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The Question

I work for an IT company, and we are on call a lot. Myself and a co-worker have a feeling we are getting bullied by our boss, and we are really not happy with it. He is a tech and is on call every other week. I am a liaison between departments, client side versus company side. I am on call 24/7. When I am engaged and brought into work, can that be flagged as part of my salary?

Is it fair and legal to assume that my life is stuck on hold while I am getting teams in place to do work, and not be compensated in any way? “It’s part of the job; it’s in your salary,” they say. My boss has flip-flopped. “Time in lieu” is allowed, then not allowed. So I’m looking for laws that will help me to either a) know where I stand, or b) force the hand to say: You’re breaking the law and I’m not okay with that.

If I have to dump the weekend with my kids every once in a while because of work? Okay, it happens. But give me some time off to get that time back with my kids. Am I out of line?

The First Answer

Heather Faire

Canadian human resources executive, Atlanta

It is not unusual for some IT client service professionals to be on call or work overtime.

Is your boss breaking the law? Google it! Check out the overtime pay provision in your provincial employment standards act. Most provincial standards provide for overtime pay or time in lieu for hours worked over a set number per week. For example, in Ontario, the standard is based on 44 hours per week. However, there are several exemptions in provincial overtime pay rules, including for management, specific professions and government workers. Your job could fall under an exemption.

Is your boss a bully? Think back. If your on-call and overtime requirements were implemented without notice or discussion, perhaps you have a bully on your hands. If the requirements were disclosed and agreed to when you took the job and your boss is generally reasonable on other matters, then perhaps you don’t.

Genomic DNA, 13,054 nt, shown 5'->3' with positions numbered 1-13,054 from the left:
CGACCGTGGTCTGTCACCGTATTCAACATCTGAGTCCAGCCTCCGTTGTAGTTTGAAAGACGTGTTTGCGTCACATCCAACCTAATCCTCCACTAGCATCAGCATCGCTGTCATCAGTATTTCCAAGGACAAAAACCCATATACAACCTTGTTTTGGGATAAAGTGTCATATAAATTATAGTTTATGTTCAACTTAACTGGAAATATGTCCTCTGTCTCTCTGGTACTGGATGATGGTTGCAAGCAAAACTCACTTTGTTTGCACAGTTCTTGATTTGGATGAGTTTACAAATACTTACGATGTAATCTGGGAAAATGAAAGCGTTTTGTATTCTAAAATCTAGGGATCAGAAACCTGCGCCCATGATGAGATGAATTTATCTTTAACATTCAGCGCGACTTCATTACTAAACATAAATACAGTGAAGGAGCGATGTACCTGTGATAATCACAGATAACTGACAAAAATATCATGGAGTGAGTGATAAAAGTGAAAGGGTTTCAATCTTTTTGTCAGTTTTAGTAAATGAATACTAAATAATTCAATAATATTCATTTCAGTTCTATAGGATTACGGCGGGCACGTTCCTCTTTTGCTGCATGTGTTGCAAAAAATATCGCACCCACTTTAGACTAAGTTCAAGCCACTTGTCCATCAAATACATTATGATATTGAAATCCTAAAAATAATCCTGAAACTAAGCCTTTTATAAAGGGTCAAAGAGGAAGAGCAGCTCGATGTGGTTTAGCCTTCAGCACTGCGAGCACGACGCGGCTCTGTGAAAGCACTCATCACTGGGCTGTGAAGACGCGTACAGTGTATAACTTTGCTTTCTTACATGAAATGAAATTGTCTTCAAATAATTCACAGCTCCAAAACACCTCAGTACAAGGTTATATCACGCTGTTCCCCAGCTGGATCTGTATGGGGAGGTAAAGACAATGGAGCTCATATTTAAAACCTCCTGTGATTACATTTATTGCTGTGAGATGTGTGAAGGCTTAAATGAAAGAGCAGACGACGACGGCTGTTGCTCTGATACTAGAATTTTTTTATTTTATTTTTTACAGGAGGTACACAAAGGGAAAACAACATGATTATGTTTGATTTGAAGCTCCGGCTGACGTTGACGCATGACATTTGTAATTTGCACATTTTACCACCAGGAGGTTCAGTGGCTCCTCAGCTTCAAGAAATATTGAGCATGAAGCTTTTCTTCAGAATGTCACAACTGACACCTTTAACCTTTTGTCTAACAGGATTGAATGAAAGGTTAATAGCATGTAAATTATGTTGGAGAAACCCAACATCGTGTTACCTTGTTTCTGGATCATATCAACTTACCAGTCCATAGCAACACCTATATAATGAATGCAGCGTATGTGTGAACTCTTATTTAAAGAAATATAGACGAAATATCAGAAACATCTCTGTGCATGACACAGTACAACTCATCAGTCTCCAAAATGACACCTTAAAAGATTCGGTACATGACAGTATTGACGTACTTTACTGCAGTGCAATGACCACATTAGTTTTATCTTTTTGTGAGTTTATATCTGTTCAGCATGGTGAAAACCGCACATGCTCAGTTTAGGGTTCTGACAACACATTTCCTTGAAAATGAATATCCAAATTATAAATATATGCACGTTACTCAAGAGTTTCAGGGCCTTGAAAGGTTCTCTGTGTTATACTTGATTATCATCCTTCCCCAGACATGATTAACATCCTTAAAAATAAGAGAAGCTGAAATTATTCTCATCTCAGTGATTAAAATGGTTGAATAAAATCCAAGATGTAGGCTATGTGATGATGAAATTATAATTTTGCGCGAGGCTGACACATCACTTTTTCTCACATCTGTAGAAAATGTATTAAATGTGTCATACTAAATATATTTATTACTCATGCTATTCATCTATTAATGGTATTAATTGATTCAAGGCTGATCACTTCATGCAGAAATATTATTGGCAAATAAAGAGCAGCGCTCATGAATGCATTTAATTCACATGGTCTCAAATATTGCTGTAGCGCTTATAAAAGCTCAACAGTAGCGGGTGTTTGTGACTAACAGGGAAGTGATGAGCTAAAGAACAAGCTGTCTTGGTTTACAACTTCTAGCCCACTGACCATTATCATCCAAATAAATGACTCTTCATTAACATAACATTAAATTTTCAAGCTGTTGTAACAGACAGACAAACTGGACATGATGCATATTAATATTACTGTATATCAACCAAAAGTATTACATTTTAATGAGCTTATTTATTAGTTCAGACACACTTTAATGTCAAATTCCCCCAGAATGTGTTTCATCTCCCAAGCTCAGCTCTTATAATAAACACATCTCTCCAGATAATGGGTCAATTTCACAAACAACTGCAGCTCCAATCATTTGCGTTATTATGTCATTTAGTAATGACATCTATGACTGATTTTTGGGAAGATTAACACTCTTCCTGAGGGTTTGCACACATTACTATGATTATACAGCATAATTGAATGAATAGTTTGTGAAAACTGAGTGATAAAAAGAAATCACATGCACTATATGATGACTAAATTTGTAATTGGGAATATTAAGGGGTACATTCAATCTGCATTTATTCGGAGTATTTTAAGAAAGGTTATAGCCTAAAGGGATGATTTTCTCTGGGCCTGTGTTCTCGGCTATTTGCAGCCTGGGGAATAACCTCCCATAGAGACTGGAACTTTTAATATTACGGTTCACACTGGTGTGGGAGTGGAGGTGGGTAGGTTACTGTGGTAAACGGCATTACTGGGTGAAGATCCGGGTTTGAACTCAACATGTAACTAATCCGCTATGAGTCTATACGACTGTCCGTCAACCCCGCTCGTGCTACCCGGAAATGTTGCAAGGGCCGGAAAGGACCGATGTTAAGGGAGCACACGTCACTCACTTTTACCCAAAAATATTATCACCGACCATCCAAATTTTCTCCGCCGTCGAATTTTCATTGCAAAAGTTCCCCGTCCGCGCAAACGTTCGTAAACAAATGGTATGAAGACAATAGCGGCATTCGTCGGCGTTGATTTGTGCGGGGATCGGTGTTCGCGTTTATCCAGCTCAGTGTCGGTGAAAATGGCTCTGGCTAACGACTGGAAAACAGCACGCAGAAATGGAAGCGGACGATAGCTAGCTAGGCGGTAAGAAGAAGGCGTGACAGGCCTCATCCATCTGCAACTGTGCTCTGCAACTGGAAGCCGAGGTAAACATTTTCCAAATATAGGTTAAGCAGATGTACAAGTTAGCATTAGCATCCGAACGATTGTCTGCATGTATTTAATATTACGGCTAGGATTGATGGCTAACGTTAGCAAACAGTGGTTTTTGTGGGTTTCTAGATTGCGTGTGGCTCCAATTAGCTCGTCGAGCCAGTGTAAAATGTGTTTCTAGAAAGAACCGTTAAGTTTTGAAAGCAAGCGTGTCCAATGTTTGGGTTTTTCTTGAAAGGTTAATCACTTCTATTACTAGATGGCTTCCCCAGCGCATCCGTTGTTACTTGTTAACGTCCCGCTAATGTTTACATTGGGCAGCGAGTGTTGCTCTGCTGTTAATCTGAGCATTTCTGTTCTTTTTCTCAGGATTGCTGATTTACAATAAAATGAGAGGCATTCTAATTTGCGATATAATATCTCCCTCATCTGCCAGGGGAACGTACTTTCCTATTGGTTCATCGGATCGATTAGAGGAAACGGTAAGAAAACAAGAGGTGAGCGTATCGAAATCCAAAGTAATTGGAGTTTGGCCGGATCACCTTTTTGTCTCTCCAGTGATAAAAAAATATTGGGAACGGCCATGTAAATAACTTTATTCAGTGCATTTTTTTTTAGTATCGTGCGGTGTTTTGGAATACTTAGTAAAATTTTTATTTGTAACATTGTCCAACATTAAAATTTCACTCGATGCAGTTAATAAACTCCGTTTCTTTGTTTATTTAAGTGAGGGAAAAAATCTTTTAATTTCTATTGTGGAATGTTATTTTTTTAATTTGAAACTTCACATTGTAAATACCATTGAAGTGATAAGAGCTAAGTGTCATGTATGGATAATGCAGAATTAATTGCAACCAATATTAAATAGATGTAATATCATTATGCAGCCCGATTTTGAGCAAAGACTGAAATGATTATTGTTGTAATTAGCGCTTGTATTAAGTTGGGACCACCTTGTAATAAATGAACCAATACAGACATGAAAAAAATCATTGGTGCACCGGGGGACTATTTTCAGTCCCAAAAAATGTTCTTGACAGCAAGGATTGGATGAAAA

Is it something else? Reflect and take stock. No matter one’s profession, personal lives grow and evolve. The ongoing quest to maintain a healthy and productive work-life balance can be tricky, and sometimes that means making professional adjustments or changes.

After reviewing the employment standards, if you believe laws are being broken, inform your manager and human resources, then request remediation. If no laws were broken, talk to your manager and see if you can work out a plan to anticipate or preschedule overtime. If that’s not possible, consider a move to another department or to another company for a job that better fits your personal needs.

The Second Answer

Shane King

Partner, McLeod Law LLP, Calgary

Each province has a different determination as to how employees who are on call are treated. In Alberta, for example, if an employee is not required to perform work at home, no payment is required and being on call or on standby is not considered working. If the employee is required to leave home and report to work, generally, the minimum pay required is equal to three hours’ pay.

There are exemptions to these minimum standards for hours of work and rest, which include information systems professionals, as well as managers and supervisors and many others (including lawyers!). As you are in IT, without knowing your specific duties, it sounds like you would be exempted from overtime and anything you wanted to seek in regard to time off would be negotiated between you and your employer.